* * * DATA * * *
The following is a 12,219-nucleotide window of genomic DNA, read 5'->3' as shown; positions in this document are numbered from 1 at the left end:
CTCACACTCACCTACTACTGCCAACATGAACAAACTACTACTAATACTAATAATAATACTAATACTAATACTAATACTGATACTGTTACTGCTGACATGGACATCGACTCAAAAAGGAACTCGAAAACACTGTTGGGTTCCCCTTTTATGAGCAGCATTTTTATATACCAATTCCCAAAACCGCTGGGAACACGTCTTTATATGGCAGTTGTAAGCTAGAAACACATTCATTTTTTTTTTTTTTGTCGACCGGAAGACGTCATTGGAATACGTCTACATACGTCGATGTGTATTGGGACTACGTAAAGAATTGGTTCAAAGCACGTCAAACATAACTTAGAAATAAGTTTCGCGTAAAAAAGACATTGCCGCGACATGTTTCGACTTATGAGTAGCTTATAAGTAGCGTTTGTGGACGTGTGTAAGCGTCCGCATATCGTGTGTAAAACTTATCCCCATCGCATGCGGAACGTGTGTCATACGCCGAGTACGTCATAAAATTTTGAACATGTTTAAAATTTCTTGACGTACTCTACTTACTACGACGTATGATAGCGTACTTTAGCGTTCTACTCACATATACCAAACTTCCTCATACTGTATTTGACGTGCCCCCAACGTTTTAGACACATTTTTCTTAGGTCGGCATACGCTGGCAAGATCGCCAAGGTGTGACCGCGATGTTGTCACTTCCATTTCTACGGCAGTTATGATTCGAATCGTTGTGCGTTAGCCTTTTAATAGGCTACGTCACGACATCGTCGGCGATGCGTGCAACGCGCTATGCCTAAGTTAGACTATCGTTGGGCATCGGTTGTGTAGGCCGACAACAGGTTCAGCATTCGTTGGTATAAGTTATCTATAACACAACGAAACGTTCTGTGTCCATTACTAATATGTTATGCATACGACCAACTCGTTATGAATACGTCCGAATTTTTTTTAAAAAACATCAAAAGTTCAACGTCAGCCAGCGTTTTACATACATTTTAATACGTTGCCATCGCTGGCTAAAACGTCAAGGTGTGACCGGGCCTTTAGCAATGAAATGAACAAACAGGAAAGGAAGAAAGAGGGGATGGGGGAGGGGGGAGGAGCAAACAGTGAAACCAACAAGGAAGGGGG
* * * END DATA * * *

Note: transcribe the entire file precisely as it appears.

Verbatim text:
The following is a 12,219-nucleotide window of genomic DNA, read 5'->3' as shown; positions in this document are numbered from 1 at the left end:
CTCACACTCACCTACTACTGCCAACATGAACAAACTACTACTAATACTAATAATAATACTAATACTAATACTAATACTGATACTGTTACTGCTGACATGGACATCGACTCAAAAAGGAACTCGAAAACACTGTTGGGTTCCCCTTTTATGAGCAGCATTTTTATATACCAATTCCCAAAACCGCTGGGAACACGTCTTTATATGGCAGTTGTAAGCTAGAAACACATTCATTTTTTTTTTTTTTGTCGACCGGAAGACGTCATTGGAATACGTCTACATACGTCGATGTGTATTGGGACTACGTAAAGAATTGGTTCAAAGCACGTCAAACATAACTTAGAAATAAGTTTCGCGTAAAAAAGACATTGCCGCGACATGTTTCGACTTATGAGTAGCTTATAAGTAGCGTTTGTGGACGTGTGTAAGCGTCCGCATATCGTGTGTAAAACTTATCCCCATCGCATGCGGAACGTGTGTCATACGCCGAGTACGTCATAAAATTTTGAACATGTTTAAAATTTCTTGACGTACTCTACTTACTACGACGTATGATAGCGTACTTTAGCGTTCTACTCACATATACCAAACTTCCTCATACTGTATTTGACGTGCCCCCAACGTTTTAGACACATTTTTCTTAGGTCGGCATACGCTGGCAAGATCGCCAAGGTGTGACCGCGATGTTGTCACTTCCATTTCTACGGCAGTTATGATTCGAATCGTTGTGCGTTAGCCTTTTAATAGGCTACGTCACGACATCGTCGGCGATGCGTGCAACGCGCTATGCCTAAGTTAGACTATCGTTGGGCATCGGTTGTGTAGGCCGACAACAGGTTCAGCATTCGTTGGTATAAGTTATCTATAACACAACGAAACGTTCTGTGTCCATTACTAATATGTTATGCATACGACCAACTCGTTATGAATACGTCCGAATTTTTTTTAAAAAACATCAAAAGTTCAACGTCAGCCAGCGTTTTACATACATTTTAATACGTTGCCATCGCTGGCTAAAACGTCAAGGTGTGACCGGGCCTTTAGCAATGAAATGAACAAACAGGAAAGGAAGAAAGAGGGGATGGGGGAGGGGGGAGGAGCAAACAGTGAAACCAACAAGGAAGGGGG